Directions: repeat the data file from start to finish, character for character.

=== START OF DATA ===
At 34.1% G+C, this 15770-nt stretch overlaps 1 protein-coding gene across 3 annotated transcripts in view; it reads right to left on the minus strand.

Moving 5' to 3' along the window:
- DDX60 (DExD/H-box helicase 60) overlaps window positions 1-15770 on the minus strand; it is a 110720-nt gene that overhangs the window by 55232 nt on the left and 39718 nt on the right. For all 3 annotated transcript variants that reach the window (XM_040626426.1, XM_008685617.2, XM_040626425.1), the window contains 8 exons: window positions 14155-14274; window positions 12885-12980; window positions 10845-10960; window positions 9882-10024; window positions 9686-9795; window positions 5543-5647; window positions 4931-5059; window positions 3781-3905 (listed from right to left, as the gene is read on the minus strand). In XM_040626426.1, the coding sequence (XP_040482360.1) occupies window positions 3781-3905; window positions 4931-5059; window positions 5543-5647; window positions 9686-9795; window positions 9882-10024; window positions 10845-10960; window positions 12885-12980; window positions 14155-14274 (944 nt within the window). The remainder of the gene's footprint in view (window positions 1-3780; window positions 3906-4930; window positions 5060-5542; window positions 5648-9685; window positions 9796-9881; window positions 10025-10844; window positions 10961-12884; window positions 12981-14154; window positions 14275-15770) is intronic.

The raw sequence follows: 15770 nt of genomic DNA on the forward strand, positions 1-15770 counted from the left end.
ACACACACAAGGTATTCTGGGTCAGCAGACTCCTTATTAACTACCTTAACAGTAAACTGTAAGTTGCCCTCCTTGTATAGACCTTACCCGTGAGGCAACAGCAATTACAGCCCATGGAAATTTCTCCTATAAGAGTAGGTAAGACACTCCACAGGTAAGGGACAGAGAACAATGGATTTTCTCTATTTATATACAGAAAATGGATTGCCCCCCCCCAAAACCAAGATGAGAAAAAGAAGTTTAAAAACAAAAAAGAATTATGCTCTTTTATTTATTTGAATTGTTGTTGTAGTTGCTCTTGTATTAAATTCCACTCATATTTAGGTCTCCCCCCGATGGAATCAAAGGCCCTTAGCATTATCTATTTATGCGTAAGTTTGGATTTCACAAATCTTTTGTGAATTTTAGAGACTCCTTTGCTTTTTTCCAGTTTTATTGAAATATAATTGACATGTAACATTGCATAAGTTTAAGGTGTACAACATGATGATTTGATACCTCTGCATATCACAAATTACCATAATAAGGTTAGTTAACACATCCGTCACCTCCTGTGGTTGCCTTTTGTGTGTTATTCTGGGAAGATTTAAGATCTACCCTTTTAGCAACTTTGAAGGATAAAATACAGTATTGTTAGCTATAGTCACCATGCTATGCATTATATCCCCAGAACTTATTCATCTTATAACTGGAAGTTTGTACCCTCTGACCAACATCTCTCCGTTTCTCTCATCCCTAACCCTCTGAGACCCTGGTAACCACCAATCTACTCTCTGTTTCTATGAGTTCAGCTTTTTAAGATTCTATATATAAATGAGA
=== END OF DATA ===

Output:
At 34.1% G+C, this 15770-nt stretch overlaps 1 protein-coding gene across 3 annotated transcripts in view; it reads right to left on the minus strand.

Moving 5' to 3' along the window:
- DDX60 (DExD/H-box helicase 60) overlaps window positions 1-15770 on the minus strand; it is a 110720-nt gene that overhangs the window by 55232 nt on the left and 39718 nt on the right. For all 3 annotated transcript variants that reach the window (XM_040626426.1, XM_008685617.2, XM_040626425.1), the window contains 8 exons: window positions 14155-14274; window positions 12885-12980; window positions 10845-10960; window positions 9882-10024; window positions 9686-9795; window positions 5543-5647; window positions 4931-5059; window positions 3781-3905 (listed from right to left, as the gene is read on the minus strand). In XM_040626426.1, the coding sequence (XP_040482360.1) occupies window positions 3781-3905; window positions 4931-5059; window positions 5543-5647; window positions 9686-9795; window positions 9882-10024; window positions 10845-10960; window positions 12885-12980; window positions 14155-14274 (944 nt within the window). The remainder of the gene's footprint in view (window positions 1-3780; window positions 3906-4930; window positions 5060-5542; window positions 5648-9685; window positions 9796-9881; window positions 10025-10844; window positions 10961-12884; window positions 12981-14154; window positions 14275-15770) is intronic.

The raw sequence follows: 15770 nt of genomic DNA on the forward strand, positions 1-15770 counted from the left end.
ACACACACAAGGTATTCTGGGTCAGCAGACTCCTTATTAACTACCTTAACAGTAAACTGTAAGTTGCCCTCCTTGTATAGACCTTACCCGTGAGGCAACAGCAATTACAGCCCATGGAAATTTCTCCTATAAGAGTAGGTAAGACACTCCACAGGTAAGGGACAGAGAACAATGGATTTTCTCTATTTATATACAGAAAATGGATTGCCCCCCCCCAAAACCAAGATGAGAAAAAGAAGTTTAAAAACAAAAAAGAATTATGCTCTTTTATTTATTTGAATTGTTGTTGTAGTTGCTCTTGTATTAAATTCCACTCATATTTAGGTCTCCCCCCGATGGAATCAAAGGCCCTTAGCATTATCTATTTATGCGTAAGTTTGGATTTCACAAATCTTTTGTGAATTTTAGAGACTCCTTTGCTTTTTTCCAGTTTTATTGAAATATAATTGACATGTAACATTGCATAAGTTTAAGGTGTACAACATGATGATTTGATACCTCTGCATATCACAAATTACCATAATAAGGTTAGTTAACACATCCGTCACCTCCTGTGGTTGCCTTTTGTGTGTTATTCTGGGAAGATTTAAGATCTACCCTTTTAGCAACTTTGAAGGATAAAATACAGTATTGTTAGCTATAGTCACCATGCTATGCATTATATCCCCAGAACTTATTCATCTTATAACTGGAAGTTTGTACCCTCTGACCAACATCTCTCCGTTTCTCTCATCCCTAACCCTCTGAGACCCTGGTAACCACCAATCTACTCTCTGTTTCTATGAGTTCAGCTTTTTAAGATTCTATATATAAATGAGA